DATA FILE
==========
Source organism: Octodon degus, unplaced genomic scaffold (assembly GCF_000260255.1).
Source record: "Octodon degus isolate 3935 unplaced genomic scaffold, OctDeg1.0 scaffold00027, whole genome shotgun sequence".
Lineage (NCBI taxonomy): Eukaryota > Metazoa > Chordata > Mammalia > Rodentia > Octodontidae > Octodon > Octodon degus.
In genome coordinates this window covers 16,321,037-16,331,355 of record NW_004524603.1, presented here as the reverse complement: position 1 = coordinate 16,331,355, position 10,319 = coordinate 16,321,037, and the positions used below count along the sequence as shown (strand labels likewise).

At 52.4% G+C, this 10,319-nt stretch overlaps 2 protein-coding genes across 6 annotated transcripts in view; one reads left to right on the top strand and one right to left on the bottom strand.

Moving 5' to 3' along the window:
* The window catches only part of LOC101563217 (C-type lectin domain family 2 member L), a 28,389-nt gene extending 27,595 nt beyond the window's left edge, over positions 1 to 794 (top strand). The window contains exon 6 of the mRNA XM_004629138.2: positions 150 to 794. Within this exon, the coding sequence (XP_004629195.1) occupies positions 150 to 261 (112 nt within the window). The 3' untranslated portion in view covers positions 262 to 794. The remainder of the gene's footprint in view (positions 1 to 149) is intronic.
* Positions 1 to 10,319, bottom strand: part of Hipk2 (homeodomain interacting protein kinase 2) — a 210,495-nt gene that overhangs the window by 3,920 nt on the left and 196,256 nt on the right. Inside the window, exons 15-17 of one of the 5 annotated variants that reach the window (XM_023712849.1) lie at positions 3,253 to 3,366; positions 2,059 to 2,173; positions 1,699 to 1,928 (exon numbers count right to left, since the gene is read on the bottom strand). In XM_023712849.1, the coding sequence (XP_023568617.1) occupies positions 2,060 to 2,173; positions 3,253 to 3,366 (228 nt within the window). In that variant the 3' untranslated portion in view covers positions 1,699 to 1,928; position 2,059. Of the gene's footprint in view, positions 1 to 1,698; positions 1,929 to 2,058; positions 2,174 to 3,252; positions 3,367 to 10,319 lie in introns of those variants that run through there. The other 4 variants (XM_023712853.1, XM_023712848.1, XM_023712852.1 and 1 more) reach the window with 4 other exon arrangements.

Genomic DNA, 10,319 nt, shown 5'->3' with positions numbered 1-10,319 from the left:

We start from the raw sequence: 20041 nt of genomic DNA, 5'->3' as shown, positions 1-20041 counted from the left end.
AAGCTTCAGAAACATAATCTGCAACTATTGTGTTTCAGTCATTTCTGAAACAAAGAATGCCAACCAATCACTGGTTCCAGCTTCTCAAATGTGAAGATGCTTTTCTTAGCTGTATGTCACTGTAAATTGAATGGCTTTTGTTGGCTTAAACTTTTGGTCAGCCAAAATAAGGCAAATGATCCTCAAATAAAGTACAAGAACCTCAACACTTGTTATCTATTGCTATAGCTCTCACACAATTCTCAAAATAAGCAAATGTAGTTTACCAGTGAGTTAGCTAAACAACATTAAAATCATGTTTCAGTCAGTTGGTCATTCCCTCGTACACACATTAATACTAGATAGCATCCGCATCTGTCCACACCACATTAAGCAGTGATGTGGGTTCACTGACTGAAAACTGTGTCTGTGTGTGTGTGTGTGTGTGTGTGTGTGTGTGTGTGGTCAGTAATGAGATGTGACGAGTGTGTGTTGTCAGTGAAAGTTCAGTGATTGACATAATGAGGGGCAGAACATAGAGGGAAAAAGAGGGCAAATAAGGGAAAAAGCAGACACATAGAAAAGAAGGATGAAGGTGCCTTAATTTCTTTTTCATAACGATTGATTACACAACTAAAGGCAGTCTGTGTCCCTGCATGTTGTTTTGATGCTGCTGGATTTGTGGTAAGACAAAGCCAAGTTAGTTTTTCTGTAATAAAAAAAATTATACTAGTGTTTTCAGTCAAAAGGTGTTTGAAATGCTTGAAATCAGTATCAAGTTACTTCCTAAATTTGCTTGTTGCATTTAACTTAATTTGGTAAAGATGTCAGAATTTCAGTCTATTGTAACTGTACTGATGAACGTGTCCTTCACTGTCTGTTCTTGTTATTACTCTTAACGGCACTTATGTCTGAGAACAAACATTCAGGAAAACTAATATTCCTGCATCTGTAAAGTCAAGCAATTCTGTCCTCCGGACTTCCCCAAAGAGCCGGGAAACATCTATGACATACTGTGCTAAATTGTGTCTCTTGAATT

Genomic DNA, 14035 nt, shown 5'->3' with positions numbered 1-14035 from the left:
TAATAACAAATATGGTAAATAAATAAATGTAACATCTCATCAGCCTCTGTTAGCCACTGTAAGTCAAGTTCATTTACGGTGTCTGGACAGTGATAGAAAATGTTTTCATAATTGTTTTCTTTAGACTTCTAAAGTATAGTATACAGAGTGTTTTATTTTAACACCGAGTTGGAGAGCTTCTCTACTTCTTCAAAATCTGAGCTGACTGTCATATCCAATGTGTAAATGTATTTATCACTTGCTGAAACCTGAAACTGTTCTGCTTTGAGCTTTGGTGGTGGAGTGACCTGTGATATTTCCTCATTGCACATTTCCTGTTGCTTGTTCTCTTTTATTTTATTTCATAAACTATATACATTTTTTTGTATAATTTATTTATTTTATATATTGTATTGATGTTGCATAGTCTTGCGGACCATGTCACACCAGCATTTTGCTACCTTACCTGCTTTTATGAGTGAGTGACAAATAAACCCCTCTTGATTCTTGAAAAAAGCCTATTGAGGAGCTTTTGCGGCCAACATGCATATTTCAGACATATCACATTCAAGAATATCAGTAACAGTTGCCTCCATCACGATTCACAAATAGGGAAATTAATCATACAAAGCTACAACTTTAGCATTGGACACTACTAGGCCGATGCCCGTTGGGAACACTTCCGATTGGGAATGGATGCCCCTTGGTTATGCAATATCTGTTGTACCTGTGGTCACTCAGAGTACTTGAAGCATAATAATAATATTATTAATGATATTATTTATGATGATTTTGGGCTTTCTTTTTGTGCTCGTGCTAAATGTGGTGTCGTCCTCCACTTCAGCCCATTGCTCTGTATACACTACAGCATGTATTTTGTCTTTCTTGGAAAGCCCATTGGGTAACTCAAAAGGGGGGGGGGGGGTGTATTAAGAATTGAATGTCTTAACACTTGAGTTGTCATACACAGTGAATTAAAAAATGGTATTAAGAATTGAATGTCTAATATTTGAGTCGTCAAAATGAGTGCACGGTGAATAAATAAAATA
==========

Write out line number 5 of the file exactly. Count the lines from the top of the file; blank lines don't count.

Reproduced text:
At 52.4% G+C, this 10,319-nt stretch overlaps 2 protein-coding genes across 6 annotated transcripts in view; one reads left to right on the top strand and one right to left on the bottom strand.